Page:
In a quickly degrading geopolitical climate, the enemy of my enemy is still my enemy, simply because everyone is.
The media across the globe were shocked when, standing opposite Vladimir Putin at a one-on-one summit in Helsinki, Donald Trump placed equal blame on the US and Russia for the never-ending scandal of Russian meddling in US elections. Business Insider described “a bizarre press conference during which Trump stood next to Putin and spent more time denigrating his political opponents and intelligence agencies than he did a hostile foreign power.”
Here is today’s 3D definition:
A term used to describe a foreign country with significant resources and a military establishment, whose interests do not coincide 100% with those of the United States
According to our definition, even the UK or France could be considered a “hostile foreign power,” which may explain why, days before the meeting with Putin, Trump himself called the European Union a “foe.” Glossing the word “hostile,” Oxford University Press explains that “Latin hostis meant ‘public enemy,’ in distinction from inimicus ‘one’s private foe.’” The adjective hostile came to English from Latin through French, where the meaning is identical: “of or belonging to an enemy.”
Business Insider and Trump seem then to agree that any nation outside the United States can be deemed a “hostile foreign power.” We thus discover a surprising truth about our newly globalized geopolitical world: All nations with regard to each other are different, foreign and hostile.
But are they? When we look more closely, we find that no one in France and Germany — traditional enemies — would consider the other country to be in any way hostile, even when their policies differ. So we are forced to assume that the question of general hostility only concerns the US, the one country in the world that believes it is competing economically and militarily with the rest of humanity, Canada included.
In recent history, we can find one exception to the new rule that every nation is a foe. There is a single country the US will never consider to be hostile: Israel. Any policy Israel adopts, any action it undertakes will immediately be approved by a majority of the US Congress, the branch of government that theoretically holds the power to declare war. Could anyone imagine Trump characterizing Israel as a “foe” alongside the European Union, Russia (a “foe in certain respects”) and China (“a foe economically”)? Trump moved the US Embassy from Tel Aviv to Jerusalem just to show how willing he was to have the US align with Prime Minister Benjamin Netanyahu’s policies.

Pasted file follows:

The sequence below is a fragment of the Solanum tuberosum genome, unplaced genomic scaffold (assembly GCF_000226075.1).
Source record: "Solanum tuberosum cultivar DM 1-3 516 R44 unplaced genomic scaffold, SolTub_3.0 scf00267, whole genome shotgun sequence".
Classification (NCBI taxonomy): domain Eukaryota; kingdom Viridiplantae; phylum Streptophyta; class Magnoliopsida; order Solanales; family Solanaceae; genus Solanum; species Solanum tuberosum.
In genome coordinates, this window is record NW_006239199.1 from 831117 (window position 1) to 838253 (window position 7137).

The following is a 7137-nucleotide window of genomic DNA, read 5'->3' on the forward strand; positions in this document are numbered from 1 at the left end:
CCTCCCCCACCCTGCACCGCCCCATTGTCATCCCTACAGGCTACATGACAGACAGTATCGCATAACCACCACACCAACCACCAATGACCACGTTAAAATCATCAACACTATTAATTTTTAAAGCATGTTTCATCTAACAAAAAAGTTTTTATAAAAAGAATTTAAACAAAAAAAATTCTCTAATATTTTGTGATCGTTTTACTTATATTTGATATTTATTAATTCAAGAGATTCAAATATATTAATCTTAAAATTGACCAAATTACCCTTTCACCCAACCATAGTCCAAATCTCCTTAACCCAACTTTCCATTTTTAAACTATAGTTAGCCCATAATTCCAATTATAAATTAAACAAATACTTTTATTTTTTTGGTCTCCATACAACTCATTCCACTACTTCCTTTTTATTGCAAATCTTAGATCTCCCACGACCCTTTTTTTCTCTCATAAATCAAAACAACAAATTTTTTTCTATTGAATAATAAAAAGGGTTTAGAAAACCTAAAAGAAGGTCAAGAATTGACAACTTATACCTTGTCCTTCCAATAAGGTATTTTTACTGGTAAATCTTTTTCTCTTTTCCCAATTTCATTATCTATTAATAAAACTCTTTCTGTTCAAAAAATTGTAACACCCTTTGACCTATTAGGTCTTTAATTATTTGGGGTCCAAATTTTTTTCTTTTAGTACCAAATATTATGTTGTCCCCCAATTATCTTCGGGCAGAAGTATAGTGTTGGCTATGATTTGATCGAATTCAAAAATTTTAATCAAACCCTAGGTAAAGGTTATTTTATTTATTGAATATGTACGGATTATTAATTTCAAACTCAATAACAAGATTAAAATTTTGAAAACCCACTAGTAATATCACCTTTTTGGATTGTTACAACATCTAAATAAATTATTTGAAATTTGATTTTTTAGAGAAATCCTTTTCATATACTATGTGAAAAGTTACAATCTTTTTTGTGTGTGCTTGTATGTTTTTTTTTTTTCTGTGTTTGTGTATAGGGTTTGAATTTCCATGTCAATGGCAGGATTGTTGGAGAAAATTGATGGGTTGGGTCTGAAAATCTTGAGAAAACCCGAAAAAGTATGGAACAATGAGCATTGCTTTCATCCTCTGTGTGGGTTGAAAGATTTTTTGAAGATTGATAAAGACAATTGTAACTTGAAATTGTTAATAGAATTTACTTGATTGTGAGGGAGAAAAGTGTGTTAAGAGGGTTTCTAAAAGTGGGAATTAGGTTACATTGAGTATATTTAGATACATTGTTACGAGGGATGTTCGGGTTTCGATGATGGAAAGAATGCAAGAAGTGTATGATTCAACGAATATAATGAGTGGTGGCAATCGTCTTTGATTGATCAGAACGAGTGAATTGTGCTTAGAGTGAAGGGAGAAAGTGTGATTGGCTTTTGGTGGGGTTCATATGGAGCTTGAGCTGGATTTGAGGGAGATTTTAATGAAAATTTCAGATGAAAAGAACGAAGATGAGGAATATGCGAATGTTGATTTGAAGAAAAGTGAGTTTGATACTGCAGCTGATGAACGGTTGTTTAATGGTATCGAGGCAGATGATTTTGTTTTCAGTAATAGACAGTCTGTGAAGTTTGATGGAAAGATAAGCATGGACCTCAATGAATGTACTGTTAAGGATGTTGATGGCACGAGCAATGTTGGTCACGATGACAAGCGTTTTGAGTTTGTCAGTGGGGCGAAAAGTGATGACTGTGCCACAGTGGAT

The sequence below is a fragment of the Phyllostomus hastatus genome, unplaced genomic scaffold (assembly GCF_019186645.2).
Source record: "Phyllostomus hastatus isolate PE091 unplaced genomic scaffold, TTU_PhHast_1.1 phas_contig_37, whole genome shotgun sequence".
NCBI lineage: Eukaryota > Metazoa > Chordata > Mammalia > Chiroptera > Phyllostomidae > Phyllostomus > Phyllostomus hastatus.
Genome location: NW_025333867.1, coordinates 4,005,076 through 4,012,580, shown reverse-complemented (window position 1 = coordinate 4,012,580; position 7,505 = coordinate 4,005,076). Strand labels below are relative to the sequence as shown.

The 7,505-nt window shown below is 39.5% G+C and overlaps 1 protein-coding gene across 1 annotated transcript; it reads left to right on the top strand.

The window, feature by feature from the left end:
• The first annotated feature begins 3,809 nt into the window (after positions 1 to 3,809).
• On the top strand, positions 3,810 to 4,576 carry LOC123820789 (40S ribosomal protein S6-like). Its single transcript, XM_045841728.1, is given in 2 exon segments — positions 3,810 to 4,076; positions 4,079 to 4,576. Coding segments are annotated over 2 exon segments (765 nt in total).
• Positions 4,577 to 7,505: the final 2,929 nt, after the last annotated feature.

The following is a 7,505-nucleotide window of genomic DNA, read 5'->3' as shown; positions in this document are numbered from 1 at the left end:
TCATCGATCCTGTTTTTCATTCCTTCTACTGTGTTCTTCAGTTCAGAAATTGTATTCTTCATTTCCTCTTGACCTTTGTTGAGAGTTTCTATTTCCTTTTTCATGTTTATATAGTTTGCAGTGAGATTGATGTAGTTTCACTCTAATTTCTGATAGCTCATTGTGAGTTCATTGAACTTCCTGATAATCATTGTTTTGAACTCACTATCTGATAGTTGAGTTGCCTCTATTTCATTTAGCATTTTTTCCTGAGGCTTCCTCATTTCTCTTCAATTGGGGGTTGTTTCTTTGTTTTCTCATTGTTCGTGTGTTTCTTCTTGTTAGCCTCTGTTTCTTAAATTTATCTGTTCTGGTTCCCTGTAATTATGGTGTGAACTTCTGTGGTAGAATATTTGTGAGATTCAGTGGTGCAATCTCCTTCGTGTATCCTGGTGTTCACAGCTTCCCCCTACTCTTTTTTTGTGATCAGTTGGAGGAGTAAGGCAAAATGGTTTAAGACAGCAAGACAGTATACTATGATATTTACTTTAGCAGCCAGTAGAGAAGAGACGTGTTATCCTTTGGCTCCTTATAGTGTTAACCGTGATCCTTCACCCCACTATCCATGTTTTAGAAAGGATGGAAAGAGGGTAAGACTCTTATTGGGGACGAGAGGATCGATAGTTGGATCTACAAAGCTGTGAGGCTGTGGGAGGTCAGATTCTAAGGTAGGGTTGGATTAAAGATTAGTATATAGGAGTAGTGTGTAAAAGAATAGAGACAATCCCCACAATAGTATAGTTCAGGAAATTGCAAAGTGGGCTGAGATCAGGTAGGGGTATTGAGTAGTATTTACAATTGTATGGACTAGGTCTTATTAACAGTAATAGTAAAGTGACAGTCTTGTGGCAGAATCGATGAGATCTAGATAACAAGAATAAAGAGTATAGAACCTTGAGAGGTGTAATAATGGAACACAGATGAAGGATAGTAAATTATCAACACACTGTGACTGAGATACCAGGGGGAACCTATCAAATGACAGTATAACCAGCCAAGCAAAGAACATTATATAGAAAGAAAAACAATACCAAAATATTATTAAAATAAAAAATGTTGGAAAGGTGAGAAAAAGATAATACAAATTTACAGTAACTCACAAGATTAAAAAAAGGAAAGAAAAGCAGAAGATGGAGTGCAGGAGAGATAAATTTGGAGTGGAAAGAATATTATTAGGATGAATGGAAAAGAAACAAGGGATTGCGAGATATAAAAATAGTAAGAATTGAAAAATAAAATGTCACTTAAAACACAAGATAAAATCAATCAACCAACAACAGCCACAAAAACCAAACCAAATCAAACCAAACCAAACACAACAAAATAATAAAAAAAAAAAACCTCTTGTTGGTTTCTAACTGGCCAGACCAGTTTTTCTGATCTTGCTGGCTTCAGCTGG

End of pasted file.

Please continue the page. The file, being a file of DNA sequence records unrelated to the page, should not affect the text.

It’s true that Barack Obama dared to oppose Israel’s settlement policy, but Congress tied his hands and the best he could do was to refuse to use his Security Council veto to quash a UN resolution demanding an end to Israel’s illegal settlement policy.
The American-Israeli relationship has to be considered the exception that proves the rule. As regional groupings fragment and crumble — the most obvious example of which is the EU — the global community, like everything else in today’s hyper-capitalist economy, has become a pure competitive race, with every nation pitched against every other one. May the best nation win.
The whole world has understood the implications of this, the consequences of which are likely to be dire. But at least the Netherlands has showed how to turn tragedy into hilarious comedy with its version of the race among nations that all want to be first, which you can see here.
*[In the age of Oscar Wilde and Mark Twain, another American wit, the journalist Ambrose Bierce, produced a series of satirical definitions of commonly used terms, throwing light on their hidden meanings in real discourse. Bierce eventually collected and published them as a book, The Devil’s Dictionary, in 1911. We have shamelessly appropriated his title in the interest of continuing his wholesome pedagogical effort to enlighten generations of readers of the news.]
The views expressed in this article are the author’s own and do not necessarily reflect Fair Observer’s editorial policy.
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